Clemens J. Setz
In his new book, Clemens J. Setz has lined up 20 stories, between 33 pages and twelve lines long. The themes could not be more different. But the stories have one thing in common: they are intense.
By Swantje Schütz
Austrian author Clemens J. Setz’s stories in Der Trost runder Dinge (i.e. the comfort of round things) are hard to believe. But that doesn't mean they are implausible. After all, there is a lot of madness in this world. He might well exist – the father who is afflicted with anxiety attacks and who wishes that his son also had his illness, so that he, the father, could finally understand him. The father who dares not touch his wristwatch: “It was cold, unbearably smooth and full of germs. One could just as well tie the handles of a tram around one's neck!” At any rate, these apparently serious stories are not without a certain sense of humour, as this passage also shows, where the father in question imagines his son's future in the year 2061: “Got up every day, worked on something whose point no one understood anymore. He was paid, like all humans in the year 2061, in anti-cancer nanobots that went directly into the bloodstream.”
So what’s normal?Setz has already been nominated several times for the German Book Prize. His stories start out “normal”, narrative, descriptive. But then they take on a twist where one can lose one's way as a reader.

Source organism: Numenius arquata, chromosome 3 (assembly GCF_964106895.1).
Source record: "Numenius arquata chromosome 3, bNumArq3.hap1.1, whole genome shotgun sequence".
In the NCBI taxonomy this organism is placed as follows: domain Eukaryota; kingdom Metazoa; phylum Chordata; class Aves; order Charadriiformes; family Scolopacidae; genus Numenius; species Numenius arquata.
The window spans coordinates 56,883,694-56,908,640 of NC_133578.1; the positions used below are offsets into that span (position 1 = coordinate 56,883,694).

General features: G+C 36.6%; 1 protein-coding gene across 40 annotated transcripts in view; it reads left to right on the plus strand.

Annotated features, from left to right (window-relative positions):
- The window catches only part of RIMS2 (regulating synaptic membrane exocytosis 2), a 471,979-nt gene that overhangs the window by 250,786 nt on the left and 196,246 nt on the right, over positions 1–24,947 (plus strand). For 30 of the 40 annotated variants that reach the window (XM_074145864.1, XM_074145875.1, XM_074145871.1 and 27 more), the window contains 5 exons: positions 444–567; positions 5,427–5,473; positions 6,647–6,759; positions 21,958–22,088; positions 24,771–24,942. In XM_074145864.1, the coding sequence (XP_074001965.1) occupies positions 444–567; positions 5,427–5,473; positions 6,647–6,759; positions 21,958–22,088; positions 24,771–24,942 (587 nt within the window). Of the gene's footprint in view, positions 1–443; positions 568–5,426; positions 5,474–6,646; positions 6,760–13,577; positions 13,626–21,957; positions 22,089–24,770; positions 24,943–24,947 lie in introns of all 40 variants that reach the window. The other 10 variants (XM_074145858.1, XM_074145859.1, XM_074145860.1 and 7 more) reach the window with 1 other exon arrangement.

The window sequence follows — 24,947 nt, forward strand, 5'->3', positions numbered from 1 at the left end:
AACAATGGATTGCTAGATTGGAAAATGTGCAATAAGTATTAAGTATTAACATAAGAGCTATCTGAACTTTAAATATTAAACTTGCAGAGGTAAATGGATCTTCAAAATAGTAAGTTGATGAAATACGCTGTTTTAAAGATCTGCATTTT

This happens for instance in the first story, entitled “Südliches Lazarettfeld” (i.e. southern military field hospital). What a way to start off a book! Setz challenges the reader, lures him out of his comfort zone. An Austrian author makes his way to Canada to the Austrian Culture Forum. The plane does not take off, it turns back. To his surprise, however, his apartment is crammed full of people dressed in dilapidated clothes, and it stinks dreadfully. His wife Marianne is looking after these men, which reminds the observer of a hospital. And although Marianne must have seen him, she walks past him and simply mumbles “nonsense”. End of story, the reader is perplexed. Were they homeless? Was it all just a dream? But you can't ask yourself that in Setz's stories. It is the way it is, always a bit absurd.
Master of discomfortPractically every story leaves a question mark, triggers anxiety. Setz's imagination is boundless, the language in part matter-of-fact and precisely descriptive. Many of his resulting images are entirely plausible: “In the driveway, a lost wool glove lay in the posture of a starfish washed ashore.” One thinks “Yes, exactly!” and wonders at the same time how the author comes up with the absurd musings and reflections for his stories. Either Setz's ideas make one smile or shake one's head – with the simultaneous desire to put the book away, because sometimes one can no longer bear the author's grotesque visions. He reveals himself in almost every story as a master of discomfort. But this in turn can also be appealing.
One of his wonderful ideas appears right away in the first story – wonderful above all because it is described so earnestly: The figures of a weather house clearly have a second home. As soon as they have gone back into their little house, they begin their second life in an apartment far away. A lovely idea.
Setz, Clemens J.: Der Trost runder Dinge. Erzählungen
Berlin: Suhrkamp Verlag, 2019. 320 S.
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